The show, which was filmed in June in Santa Monica, Calif., pitted McNabb against two competitors. Each had a large plate of ghost peppers placed in front of them with instructions to eat as many as possible, one at a time, within the 2-minute timeframe without drinking anything or throwing up for at least 60 seconds afterward. McNabb was the clear winner.
“I’ve always liked spicy food,” McNabb said. “This all started when I said I’d like to eat a ghost pepper. It was something on my bucket list.”


Elizabethtown man to run for governor

A Hardin County U.S. Army veteran said he retired from the military after God called him to run for public office. Robert Lee Rosier, an Elizabethtown man who is running as a Republican, has filed a letter of intent with the Registry of Election Finance to challenge for the governor’s seat in 2015.

Rosier, 60, has no previous political experience, but he said God directed him to immediately vie for the governor’s office and launch his campaign now so he can help people.


Reward for missing bourbon

Information on the whereabouts of more than $26,000 worth of missing Pappy Van Winkle bourbon could mean a big payday for the tipster. Franklin County Sheriff Pat Melton announced Monday that a $10,000 reward is being offered for information leading to an arrest and conviction in the case.

The distillery reported the stolen bourbon Oct. 15. Authorities originally said the theft of the 65 cases of Pappy Van Winkle’s Family Reserve 20 Year and nine cases of Van Winkle Family Reserve Rye was being investigated as an inside job.


Dunns to address Rotary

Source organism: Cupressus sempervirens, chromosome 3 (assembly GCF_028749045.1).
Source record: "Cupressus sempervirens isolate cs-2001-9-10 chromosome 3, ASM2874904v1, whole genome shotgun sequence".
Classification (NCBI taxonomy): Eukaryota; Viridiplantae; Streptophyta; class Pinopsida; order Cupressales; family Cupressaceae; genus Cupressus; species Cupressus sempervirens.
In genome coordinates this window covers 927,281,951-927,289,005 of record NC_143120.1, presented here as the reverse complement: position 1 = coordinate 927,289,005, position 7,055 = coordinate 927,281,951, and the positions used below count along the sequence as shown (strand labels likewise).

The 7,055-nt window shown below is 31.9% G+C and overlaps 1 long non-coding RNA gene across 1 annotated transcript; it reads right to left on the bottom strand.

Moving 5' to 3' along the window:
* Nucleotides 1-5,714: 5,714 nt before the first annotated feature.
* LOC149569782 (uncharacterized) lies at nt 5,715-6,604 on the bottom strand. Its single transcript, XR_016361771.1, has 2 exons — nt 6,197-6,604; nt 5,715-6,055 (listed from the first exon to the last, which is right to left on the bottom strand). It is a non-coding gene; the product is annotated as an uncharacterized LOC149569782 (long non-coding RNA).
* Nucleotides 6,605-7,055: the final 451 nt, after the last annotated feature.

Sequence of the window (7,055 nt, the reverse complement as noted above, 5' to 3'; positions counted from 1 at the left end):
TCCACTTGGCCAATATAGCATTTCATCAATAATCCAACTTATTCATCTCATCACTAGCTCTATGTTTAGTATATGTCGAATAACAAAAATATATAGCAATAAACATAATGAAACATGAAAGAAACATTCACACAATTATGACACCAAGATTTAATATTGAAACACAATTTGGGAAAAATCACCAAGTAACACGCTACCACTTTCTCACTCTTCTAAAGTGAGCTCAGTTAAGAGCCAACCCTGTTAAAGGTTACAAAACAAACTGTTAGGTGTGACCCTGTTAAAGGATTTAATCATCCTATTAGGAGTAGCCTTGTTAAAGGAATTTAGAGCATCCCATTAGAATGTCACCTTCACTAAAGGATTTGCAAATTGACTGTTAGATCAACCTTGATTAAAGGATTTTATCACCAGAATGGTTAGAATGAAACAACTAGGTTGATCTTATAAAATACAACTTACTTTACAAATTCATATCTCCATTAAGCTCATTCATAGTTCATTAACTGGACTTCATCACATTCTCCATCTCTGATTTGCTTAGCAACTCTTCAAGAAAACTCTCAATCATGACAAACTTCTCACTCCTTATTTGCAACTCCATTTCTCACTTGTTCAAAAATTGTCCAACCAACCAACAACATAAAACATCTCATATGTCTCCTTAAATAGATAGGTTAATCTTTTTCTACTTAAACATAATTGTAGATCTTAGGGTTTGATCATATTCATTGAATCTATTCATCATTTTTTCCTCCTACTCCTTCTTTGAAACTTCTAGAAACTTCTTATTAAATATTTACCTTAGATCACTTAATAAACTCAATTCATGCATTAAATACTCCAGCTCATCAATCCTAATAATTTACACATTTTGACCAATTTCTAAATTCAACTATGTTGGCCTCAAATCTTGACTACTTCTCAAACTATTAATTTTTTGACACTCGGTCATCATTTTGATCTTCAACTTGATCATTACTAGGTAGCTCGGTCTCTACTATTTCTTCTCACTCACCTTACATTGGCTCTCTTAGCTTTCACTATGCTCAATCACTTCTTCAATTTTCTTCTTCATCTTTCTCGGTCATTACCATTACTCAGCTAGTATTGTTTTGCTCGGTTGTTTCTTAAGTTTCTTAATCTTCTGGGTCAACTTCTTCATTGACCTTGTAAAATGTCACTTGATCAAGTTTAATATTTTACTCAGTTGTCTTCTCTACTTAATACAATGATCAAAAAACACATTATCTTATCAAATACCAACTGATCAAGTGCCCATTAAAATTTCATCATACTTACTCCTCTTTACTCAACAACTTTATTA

Karen and Roger Dunn of Angel Fleece Alpaca Farm and their farm coordinator, Rommie Smith, will present the program for the Shelbyville Rotary Club on Tuesday.

Rotary meets at noon at the Centenary United Methodist Church, located at the corner of Washington and 5th streets in Shelbyville. Programs are open to the public, but there is a nominal charge for the meal.


SBDM council meetings

  • Heritage’s Site-Based Decision-Making Council will meet at 4 p.m. Tuesday for its regular monthly meeting in the conference room. 
  • Wright Elementary’s SBDM will meet at 4 p.m. Dec. 17 for its regular monthly meeting in the media center.
  • Collins High School’s SBDM will meet at 4 p.m. Dec. 18 for its regular monthly meeting in the conference room.

Roadwork, closings:

  • Interstate 64:Lane closures and delays are possible from the Welcome Center to half-mile east of KY 55 (mile points 27.9 to 32.8) because of roadway widening. Lane closures are possible Sunday through Friday from 7 p.m. each evening until 5 the following morning and on Saturdays from 10 p.m. until 5 a.m. Sundays. A 12-foot width restriction is in place for the eastbound lanes of I-64 in this work zone.
  • KY 1848:Shoulder closures and construction delays possible at the I-64 interchange (mile points 4.6 to 6.4) because of roadway widening. One lane of traffic will be maintained in each direction. The speed limit is reduced to 35 MPH in the work zone.


The Kentucky Press News Service contributed to this report.